By the end of the course students will be able to:

1) Numerically model complex coastal environments

2) Plan and deliver briefs designed to translate science to policy makers

3) Communicate key challenges associated with managing low elevation coastal environments in the face of a changing climate

Teaching Methods

Teaching Activities
Category Activity Number Length Student Hours Comment
Guided Independent StudyAssessment preparation and completion150:0050:00N/A
Scheduled Learning And Teaching ActivitiesLecture131:0013:00N/A
Scheduled Learning And Teaching ActivitiesPractical42:008:00Computer practicals linked to numerical modelling assessment
Scheduled Learning And Teaching ActivitiesSmall group teaching22:004:00Group seminars to introduce and work on policy brief
Scheduled Learning And Teaching ActivitiesFieldwork18:008:00Fieldtrip tied to policy brief assessment
Guided Independent StudyStudent-led group activity120:0020:00N/A
Guided Independent StudyIndependent study197:0097:00N/A
Teaching Rationale And Relationship

Students will use a mixture of lectures, practicals, seminars and field trip in this module. Lectures provide the background content that scaffolds discussion in the wider course. Computer practicals are used as a means of getting hands on with industry standard software so that you can gain key employability skills such as numerical modelling. The fieldtrip and seminars are structured such that you will see first hand and subsequently discuss some of the challenges facing coastal communities, stakeholders, and policy makers when it comes to managing the coastal zone.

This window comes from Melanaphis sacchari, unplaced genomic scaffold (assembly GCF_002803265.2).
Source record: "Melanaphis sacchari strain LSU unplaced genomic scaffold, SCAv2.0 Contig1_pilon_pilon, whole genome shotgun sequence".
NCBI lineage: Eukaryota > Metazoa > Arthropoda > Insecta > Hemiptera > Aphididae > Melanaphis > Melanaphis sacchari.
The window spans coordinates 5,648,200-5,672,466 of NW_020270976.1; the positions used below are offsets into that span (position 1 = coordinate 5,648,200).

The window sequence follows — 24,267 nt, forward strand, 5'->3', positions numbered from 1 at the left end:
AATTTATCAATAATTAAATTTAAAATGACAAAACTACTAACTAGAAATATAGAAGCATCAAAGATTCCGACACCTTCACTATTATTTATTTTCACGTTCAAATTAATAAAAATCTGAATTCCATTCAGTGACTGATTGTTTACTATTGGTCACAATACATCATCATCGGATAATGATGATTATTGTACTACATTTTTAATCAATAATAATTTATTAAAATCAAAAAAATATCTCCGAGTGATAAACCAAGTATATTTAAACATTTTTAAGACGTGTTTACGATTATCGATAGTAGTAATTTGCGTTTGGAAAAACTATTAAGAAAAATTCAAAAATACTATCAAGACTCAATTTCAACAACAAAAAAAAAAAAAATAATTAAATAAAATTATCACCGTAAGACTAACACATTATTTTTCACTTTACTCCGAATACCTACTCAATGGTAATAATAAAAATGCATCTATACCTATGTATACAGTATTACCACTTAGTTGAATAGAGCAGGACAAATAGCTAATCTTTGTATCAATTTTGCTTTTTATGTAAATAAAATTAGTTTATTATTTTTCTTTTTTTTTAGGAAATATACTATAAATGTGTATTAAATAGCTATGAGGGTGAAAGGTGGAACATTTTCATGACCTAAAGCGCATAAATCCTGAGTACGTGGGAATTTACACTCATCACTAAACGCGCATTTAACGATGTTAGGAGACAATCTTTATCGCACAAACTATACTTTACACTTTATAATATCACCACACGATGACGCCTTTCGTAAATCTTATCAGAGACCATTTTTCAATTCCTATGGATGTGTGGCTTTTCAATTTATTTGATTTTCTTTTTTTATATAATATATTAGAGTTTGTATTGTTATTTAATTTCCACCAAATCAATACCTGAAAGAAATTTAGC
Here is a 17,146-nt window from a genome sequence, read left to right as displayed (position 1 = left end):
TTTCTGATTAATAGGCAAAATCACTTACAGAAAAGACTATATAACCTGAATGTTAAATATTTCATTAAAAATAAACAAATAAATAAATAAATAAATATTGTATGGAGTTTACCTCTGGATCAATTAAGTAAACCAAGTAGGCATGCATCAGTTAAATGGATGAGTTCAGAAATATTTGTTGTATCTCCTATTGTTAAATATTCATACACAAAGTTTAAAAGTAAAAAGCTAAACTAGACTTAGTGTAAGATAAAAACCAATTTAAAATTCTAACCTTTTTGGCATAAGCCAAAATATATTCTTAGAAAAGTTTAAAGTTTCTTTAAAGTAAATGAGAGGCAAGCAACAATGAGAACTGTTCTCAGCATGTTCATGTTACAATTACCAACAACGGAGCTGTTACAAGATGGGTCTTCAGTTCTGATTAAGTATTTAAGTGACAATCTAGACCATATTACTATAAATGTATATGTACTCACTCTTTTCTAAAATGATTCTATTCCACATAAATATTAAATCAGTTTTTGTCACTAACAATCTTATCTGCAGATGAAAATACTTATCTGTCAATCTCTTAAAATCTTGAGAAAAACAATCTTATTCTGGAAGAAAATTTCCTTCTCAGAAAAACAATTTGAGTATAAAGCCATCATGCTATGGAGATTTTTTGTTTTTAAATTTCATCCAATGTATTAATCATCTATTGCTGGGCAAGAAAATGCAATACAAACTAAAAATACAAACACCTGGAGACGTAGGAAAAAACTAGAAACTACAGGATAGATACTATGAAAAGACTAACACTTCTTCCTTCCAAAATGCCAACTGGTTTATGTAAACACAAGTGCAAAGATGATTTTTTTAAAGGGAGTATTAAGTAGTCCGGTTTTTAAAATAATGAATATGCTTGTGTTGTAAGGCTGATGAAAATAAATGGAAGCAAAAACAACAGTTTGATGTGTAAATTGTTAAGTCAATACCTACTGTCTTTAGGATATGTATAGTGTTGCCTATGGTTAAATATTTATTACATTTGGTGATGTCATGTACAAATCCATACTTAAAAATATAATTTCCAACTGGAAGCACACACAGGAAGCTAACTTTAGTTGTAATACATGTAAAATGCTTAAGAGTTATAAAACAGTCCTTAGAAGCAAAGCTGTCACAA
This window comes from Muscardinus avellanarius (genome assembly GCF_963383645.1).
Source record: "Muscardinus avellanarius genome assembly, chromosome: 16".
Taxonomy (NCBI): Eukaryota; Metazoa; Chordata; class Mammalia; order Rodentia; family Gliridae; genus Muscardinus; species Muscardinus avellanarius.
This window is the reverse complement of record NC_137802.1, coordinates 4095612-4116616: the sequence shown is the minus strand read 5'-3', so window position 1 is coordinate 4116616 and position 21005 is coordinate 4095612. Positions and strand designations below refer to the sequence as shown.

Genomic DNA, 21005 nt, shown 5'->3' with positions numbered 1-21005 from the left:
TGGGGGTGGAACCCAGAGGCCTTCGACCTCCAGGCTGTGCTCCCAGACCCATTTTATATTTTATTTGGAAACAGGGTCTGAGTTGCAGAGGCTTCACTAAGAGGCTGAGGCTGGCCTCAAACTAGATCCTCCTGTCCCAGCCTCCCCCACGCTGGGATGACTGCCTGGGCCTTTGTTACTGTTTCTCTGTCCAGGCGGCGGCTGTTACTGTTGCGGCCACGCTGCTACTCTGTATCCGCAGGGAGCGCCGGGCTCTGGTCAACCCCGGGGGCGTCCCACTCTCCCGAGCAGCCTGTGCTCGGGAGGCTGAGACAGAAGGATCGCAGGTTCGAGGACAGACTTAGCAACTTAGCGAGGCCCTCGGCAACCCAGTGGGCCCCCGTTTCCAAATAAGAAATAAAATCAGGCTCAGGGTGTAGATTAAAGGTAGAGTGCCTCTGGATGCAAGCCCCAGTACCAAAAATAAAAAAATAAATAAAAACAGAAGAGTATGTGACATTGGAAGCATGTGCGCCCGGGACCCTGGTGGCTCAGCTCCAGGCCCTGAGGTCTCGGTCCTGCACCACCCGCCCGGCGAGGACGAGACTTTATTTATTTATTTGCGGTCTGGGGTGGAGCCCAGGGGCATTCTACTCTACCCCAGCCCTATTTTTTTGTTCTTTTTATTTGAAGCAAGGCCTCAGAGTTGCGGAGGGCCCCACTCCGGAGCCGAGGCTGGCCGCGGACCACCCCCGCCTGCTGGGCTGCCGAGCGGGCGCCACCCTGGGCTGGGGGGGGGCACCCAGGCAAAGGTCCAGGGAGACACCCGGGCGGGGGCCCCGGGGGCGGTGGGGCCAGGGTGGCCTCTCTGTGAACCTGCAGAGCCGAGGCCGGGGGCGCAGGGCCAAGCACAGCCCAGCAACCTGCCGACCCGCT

Reading Lists

Assessment Methods

The format of resits will be determined by the Board of Examiners

Other Assessment
Description Semester When Set Percentage Comment
Report2M50Modelling Report
Case study2M50Policy Brief
Assessment Rationale And Relationship

Both of the assessments are geared towards employability/consultancy skills. Numerical modelling is a key method in which we can seek to better understand and predict a dynamic system, and so students will write a report based on their own model outputs to ensure they have the requisite skills to model complex environments. Converting this scientific output to something useful for policy makers is a key employability skill, and therefore the second assessment centred on a policy brief assesses students against this skill, and ensures they engage meaningfully not just with the physical processes but also translate this effectively into useful management approaches.


Past Exam Papers

General Notes


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The information contained within the Module Catalogue relates to the 2024 academic year.

In accordance with University Terms and Conditions, the University makes all reasonable efforts to deliver the modules as described.

Modules may be amended on an annual basis to take account of changing staff expertise, developments in the discipline, the requirements of external bodies and partners, and student feedback. Module information for the 2025/26 entry will be published here in early-April 2025. Queries about information in the Module Catalogue should in the first instance be addressed to your School Office.